Excerpt from fund manager John Hussman’s weekly essay on the US market:
Suppose that there was a certain casino where the slot machines were “loose” enough during the week that they actually produced a positive average payoff. But say that on the weekends, they were tightened enough that patrons would generally walk out with less money than they walked in with. Given that knowledge, it would make sense to play the slots during the week, but to just avoid them on weekends.
If you were to visit on a weekend, however, you'd inevitably see a certain number of people winning, and possibly winning substantial amounts. While that observation might encourage a novice to play, in hopes of hitting a jackpot, the key fact would remain that the victories one observes on the weekends a) can't be predicted, and b) are outweighed, on average, by losses.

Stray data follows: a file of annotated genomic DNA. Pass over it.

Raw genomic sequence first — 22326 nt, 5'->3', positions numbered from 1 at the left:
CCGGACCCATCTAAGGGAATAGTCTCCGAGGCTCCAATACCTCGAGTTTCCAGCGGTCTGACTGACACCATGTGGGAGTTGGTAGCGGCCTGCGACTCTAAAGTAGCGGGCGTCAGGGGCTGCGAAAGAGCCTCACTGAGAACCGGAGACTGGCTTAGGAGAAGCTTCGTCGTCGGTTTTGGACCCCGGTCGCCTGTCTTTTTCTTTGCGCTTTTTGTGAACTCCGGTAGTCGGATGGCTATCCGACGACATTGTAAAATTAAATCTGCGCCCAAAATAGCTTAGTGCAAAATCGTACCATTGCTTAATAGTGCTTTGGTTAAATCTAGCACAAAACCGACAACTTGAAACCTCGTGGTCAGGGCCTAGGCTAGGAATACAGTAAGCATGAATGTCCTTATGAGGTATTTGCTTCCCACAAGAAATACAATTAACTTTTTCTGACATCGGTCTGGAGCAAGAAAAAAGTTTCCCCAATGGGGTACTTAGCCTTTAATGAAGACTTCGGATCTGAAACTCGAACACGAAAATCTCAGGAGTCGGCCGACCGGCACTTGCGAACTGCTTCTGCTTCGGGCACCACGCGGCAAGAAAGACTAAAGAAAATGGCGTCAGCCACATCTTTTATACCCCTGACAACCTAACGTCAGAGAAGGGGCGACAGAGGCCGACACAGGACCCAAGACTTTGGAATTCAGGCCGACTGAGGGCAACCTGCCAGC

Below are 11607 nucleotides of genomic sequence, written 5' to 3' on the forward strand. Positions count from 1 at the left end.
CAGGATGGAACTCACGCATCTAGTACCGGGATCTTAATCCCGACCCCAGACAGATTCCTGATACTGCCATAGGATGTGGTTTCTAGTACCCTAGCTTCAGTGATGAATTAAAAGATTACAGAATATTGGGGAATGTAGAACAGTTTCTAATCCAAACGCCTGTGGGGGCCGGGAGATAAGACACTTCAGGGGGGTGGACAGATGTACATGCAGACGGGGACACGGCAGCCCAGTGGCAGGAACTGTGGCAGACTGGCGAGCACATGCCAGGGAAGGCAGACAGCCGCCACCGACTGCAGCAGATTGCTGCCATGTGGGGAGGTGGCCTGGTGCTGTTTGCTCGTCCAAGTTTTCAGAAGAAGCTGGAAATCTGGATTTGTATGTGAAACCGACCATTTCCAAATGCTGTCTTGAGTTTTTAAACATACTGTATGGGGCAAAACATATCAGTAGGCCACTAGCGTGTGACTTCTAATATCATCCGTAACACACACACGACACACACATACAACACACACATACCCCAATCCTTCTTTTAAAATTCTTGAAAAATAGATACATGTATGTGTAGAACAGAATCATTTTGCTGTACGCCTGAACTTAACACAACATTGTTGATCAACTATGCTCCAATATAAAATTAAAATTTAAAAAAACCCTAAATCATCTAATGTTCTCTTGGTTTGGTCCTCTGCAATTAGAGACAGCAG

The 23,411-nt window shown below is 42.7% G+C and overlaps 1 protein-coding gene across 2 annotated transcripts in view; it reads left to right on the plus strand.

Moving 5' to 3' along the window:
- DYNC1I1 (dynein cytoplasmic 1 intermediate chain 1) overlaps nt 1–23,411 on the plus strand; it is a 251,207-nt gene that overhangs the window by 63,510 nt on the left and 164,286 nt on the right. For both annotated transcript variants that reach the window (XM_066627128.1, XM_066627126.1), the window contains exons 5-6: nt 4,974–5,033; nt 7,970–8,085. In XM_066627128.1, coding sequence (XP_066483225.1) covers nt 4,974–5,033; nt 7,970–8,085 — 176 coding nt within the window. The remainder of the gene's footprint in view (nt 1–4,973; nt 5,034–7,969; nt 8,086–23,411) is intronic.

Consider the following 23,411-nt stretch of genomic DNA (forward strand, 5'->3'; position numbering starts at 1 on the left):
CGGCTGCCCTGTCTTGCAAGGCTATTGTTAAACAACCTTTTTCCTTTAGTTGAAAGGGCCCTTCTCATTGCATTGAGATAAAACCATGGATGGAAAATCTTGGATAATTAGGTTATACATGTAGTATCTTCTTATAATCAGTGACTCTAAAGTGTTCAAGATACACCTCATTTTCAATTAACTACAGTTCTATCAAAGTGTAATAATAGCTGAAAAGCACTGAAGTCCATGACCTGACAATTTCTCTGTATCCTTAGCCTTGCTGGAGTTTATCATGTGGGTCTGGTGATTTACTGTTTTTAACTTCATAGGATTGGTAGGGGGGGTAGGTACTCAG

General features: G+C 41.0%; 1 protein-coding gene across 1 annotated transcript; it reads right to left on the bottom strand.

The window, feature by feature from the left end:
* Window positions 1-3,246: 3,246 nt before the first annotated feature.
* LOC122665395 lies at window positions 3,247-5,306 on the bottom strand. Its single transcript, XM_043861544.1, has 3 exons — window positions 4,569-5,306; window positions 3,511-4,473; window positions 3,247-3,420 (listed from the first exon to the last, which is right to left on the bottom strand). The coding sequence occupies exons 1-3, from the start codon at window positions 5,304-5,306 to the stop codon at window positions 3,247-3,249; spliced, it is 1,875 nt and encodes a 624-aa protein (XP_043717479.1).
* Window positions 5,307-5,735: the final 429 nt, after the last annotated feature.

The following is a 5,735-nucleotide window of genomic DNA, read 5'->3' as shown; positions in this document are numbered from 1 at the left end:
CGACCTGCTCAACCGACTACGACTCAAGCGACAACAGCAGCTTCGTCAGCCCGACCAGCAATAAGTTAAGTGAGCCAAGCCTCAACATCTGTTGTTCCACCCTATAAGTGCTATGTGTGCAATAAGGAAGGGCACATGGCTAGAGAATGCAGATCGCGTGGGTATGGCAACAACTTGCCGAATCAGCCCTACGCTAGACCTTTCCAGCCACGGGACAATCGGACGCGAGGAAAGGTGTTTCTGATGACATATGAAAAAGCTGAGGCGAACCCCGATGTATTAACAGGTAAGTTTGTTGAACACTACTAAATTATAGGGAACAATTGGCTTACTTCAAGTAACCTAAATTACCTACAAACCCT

A good gambler in this case would be one who played the slots during the week, and ignored them on the weekends, despite the fact that there were occasionally a few winners on the weekends.
The same is true with an unfavorable Market Climate. The fact is that broad market risk is presently not likely to produce an acceptable return/risk profile, on average. But nothing in this prevents the market from enjoying periodic rallies, some even to marginal new highs.
While the market's apparent strength despite rising interest rates, high oil prices, and dollar weakness is being commended as a sign that “the market wants to go higher,” it's also equally possible that more substantial market weakness is ahead and that the other shoe just hasn't dropped yet. For our part, we don't rely on market weakness here, but neither do we rule it out as an important possibility.